I went with the intention of having my face, which has uneven texture nowadays, replaned or sanded down or something like what they have to do to old squeaky doors when they won’t close properly. I think it’s called a chemical peel.

Anyway, once in this hallowed shrine to womanliness, the acolytes made me take off all my clothes, don white slippers too small for my size-10 American feet, and an equally tiny terrycloth robe that sort-of fit, but not really. These humiliations served to further emphasize the fact that spa treatments are intended for stick figures, another reason never to go back. The acolytes also terrified me by handing me a bunch of forms to fill out, which, when signed, promised I would not sue them if they did permanent nerve damage to my face. At this point, I was so looking forward to this exotic spa treatment, I had broken out in a cold sweat, but, intimidated into compliance, I continued falling down the Rabbit Hole.

Before I could get to the main attraction, however, a raven haired 20-something with a gorgeously-hued tattoo spread across her chest, knelt in front of me on the floor and sugar-scrubbed my feet, which are extraordinarily ticklish. Her tattoo distracted me from this exquisite torture, but the inequity of her being on the floor at my feet, while desirable as erotica, freaked me out because it’s not egalitarian; so I sat there, distracting myself from all of this internal turbulence by talking to her—between gasps of mingled pleasure and pain—about why she got her tattoo and what she intends to do with her life. I always encourage young women to further their education, thereby getting them off their knees, one hopes.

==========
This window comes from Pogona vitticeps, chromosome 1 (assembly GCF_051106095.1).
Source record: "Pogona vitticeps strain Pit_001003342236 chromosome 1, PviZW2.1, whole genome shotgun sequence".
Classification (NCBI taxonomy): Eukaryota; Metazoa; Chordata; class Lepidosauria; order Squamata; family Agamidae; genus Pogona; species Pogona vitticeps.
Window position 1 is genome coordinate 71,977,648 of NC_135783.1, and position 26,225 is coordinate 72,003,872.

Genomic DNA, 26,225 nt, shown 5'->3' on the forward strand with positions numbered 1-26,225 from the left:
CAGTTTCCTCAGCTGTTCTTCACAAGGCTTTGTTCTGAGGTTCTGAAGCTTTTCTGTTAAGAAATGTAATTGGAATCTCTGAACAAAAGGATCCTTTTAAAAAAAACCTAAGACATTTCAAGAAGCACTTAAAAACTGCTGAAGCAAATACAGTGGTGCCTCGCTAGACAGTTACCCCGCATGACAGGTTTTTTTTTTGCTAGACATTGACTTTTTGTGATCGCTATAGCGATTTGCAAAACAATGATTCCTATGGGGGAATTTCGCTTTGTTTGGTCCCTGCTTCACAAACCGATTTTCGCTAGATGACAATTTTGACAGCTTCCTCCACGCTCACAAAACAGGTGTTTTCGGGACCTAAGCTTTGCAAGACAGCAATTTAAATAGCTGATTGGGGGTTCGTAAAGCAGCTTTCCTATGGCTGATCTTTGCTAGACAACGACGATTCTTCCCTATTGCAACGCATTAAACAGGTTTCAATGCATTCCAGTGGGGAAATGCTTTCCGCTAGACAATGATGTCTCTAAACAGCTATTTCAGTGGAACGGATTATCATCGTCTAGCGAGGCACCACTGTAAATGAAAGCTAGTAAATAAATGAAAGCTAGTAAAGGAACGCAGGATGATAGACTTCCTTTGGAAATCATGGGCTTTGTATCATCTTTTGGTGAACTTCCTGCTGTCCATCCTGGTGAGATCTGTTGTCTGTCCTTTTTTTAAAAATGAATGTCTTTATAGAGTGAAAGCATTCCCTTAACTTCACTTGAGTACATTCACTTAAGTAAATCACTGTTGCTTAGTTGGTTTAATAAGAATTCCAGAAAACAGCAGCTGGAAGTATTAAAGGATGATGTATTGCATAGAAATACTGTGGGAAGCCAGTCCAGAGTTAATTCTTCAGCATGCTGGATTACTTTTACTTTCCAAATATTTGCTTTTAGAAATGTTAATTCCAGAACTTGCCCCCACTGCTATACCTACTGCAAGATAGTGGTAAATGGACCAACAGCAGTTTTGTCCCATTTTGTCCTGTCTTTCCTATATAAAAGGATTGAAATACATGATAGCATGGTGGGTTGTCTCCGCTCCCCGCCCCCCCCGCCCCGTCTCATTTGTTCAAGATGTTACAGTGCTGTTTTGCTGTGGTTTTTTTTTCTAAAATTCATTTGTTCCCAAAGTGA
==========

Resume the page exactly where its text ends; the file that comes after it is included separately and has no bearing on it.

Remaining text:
Then the spa technician herself, garbed in pure white like priests of old, came into the hushed, low-lit, wood-panelled room, and addressed me in hushed, low tones underscoring the seriousness of the road we were about to embark upon. She looked carefully at my poor, ravaged 51 year-old skin under a hideously accurate magnifying glass, and declared it too damaged for a chemical peel. She thereby saved me from potential nerve damage, but reminded me I was beyond repair, and therefore an interloper in the shrine. So she patched me up as best she could, cleaned my pores, and sent me on my way.

At the counter, as I was paying my inordinately high bill for having my pores cleaned and my feet tickled, I was further intimidated into buying some expensive jar of goo which, as we speak, has rolled under my bed and is gathering dust, since it smells funny and I don’t like it. I really must retrieve it someday soon.

4 Comments leave one →
  1. Miranda Remington permalink
    February 8, 2011 12:04 PM

    How appropriately timed… Today is Jules Vernes birthday! Terrific piece, Alison.

    • February 8, 2011 12:14 PM

      I did not consciously know that today is Jules Verne’s birthday! Thanks for letting me know!

  2. February 19, 2011 6:42 PM

    On our trip to Jordan, we stayed at the Mövenpick by the Dead Sea. Some of our traveling companions booked a spa treatment. The rest of us wandered down to the Sea, and spent some time floating in the salty mineral rich water. I can report that floating in the Dead Sea exfoliates the skin just as well as any spa treatment can!

    • February 19, 2011 7:55 PM

      Nice! At least they didn’t try to slather you with pure 24k gold or burn you with rocks.